- Florida's Lost Galleon: The Emanuel Point Shipwreck ed. by Roger C. Smith
Four hundred years after Tristán de Luna y Arellano led an ill-starred Spanish expedition of exploration to settle the Florida frontier and lost six ships in a hurricane, Roger C. Smith, state underwater archaeologist for the Florida Bureau of Archaeological Research, led his team in the thrilling discovery of the shipwreck known as Emanuel Point I Ship in Pensacola Bay. This substantive book integrates the colorful historical narrative from Spanish manuscripts with archaeological evidence from artifacts recovered from the wreck, possibly Luna's flagship. The authors, who were part of the archaeological team, vividly convey the excitement of historical research and the discovery of the lost galleon, as well as the tedium and the challenges of the archaeological process.
John E. Worth, an associate professor at the University of West Florida, spent three months in the Archivo General de Indias in Seville, Spain, researching primary documents. The accounts found there document details of the Luna entrada voyage, including the financing, construction, purchase, and lease of six 100-ton ships and the logistical planning deemed necessary to support a successful voyage of exploration and colonization. This planning included the recommended drafts for vessels to enter and leave rivers and bays on the Florida coast, the number of horses and men on board, an itemized list of more than a million pounds of food, and the number of artillery pieces needed to defend the ships against Indians. Sources reveal that the Spanish crown financed acquisition of the fleet and payment of the officers and crew, reflecting the importance of the mission. Fascinating details emerge about the members of the expedition, who included, among others, cavalry, infantry, royal treasury officials, Dominican missionaries, craftsmen to construct new towns, soldiers' wives and children, black servants, and Indians.
Underwater archaeologists James D. Spirek and Joseph Cozzi supplement the historical research with data from archaeological investigations. Their chapter introduces readers to the importance of asking specific research questions to prioritize areas of excavation and to address concerns about site preservation and the spatial distribution and provenance of finds. The discussion of archaeological methodology encompasses the systematic search for [End Page 138] the wreck, the creation of a mapping grid, and the careful removal of ballast stones and sediment layers to reveal the cargo beneath. Ultimately, the excavations uncovered 40 percent of the wreck of a large sixteenth-century ship—the most likely candidates, based on construction and wood analysis, are the San Andres, Luna's flagship Jesús, or the vice flagship San Juan de Ulúa.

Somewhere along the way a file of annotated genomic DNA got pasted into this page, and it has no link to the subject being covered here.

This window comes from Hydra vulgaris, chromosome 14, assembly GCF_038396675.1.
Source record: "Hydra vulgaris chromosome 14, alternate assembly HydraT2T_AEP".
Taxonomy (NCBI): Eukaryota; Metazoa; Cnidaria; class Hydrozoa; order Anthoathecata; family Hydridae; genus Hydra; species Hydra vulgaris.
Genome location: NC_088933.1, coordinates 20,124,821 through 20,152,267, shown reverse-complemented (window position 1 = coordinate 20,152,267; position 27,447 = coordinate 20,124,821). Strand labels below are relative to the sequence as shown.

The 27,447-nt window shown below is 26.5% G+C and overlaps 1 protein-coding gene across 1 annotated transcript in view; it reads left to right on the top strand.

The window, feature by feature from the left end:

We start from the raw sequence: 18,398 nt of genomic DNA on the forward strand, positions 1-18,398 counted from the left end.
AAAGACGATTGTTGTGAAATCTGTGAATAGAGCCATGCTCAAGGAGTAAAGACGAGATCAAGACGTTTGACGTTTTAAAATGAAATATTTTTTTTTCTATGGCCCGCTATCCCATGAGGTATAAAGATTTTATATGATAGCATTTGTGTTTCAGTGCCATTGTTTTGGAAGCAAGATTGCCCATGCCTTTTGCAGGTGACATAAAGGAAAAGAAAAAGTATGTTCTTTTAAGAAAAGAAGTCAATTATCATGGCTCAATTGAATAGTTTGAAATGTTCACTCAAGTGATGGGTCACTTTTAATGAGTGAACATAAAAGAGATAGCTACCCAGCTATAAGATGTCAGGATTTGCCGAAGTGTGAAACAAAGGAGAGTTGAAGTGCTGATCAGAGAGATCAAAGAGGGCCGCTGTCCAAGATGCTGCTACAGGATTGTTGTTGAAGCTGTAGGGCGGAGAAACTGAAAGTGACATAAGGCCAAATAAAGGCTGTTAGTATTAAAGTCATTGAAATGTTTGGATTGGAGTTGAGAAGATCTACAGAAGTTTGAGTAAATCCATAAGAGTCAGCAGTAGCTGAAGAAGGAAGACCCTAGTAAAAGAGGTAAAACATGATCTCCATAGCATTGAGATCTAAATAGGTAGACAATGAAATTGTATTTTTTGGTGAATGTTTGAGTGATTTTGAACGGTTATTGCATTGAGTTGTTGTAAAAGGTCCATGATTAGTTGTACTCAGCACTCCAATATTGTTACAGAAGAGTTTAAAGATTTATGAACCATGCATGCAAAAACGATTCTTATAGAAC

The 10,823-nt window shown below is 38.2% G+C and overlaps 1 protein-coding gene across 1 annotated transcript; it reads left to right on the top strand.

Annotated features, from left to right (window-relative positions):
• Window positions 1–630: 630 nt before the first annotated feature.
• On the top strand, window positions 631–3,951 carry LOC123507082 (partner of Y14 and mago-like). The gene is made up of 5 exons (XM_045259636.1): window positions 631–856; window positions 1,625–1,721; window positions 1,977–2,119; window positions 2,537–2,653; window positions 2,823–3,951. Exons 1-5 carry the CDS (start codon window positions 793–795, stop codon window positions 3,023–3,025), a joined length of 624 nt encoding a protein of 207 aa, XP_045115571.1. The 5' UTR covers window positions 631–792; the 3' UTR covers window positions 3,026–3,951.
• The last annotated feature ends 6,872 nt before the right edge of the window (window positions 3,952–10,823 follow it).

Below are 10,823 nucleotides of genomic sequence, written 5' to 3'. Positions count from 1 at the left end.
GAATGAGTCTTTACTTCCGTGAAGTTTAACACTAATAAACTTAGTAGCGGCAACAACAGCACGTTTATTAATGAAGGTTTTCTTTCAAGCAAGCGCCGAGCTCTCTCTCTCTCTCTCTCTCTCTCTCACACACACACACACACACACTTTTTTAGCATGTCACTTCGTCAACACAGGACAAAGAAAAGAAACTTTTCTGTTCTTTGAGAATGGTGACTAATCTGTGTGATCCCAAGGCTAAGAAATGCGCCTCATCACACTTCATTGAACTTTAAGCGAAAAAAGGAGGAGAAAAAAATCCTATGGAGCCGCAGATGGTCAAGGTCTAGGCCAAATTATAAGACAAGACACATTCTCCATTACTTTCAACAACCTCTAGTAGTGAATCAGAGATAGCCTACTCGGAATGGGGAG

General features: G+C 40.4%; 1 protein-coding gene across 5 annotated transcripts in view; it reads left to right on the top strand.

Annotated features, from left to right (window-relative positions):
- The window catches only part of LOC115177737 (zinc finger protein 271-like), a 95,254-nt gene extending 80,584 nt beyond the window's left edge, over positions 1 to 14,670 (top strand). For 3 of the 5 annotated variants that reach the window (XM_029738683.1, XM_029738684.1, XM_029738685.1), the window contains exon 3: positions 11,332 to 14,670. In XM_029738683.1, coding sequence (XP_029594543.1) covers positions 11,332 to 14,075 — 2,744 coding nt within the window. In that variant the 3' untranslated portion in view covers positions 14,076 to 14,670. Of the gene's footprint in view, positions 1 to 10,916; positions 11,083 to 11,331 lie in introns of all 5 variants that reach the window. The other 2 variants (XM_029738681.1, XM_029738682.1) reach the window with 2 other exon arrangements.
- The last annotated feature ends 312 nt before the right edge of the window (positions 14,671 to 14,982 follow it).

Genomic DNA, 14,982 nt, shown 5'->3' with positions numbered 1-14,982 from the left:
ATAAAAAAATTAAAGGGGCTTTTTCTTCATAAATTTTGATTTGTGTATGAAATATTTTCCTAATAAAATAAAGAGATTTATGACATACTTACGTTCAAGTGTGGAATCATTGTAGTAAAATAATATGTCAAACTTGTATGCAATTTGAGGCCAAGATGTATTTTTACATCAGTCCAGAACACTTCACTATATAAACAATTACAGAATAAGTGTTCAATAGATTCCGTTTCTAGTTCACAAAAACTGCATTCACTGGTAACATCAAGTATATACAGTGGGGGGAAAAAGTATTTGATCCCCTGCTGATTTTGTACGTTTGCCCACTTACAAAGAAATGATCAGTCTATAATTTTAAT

John R. Bratten analyzes a plethora of artifacts encountered on the wreck and restored in his laboratory. The team recovered more than 5,300 items—cookware, dinnerware, seeds and nuts, armament and armor, coins, ships' hardware, and apothecary artifacts—that provide new clues about diet, defense, and ship design. Among the assemblage were preserved remains of pigs, goats, cows, chickens, and fish. Studies of unwanted stowaways, such as cockroaches, hide beetles, rats, and mice, support hypotheses that ships carried well-established populations that voyaged with colonists to the New World.
The book also describes the development of the discipline of maritime archaeology and public outreach efforts in Florida through the establishment of a vibrant, funded academic program at the University of West Florida. While details of ship construction may lose the nonspecialist reader, this captivating book is a literary landmark detailing Florida's colonial experience, and it is a compelling text for any student of maritime history and archaeology.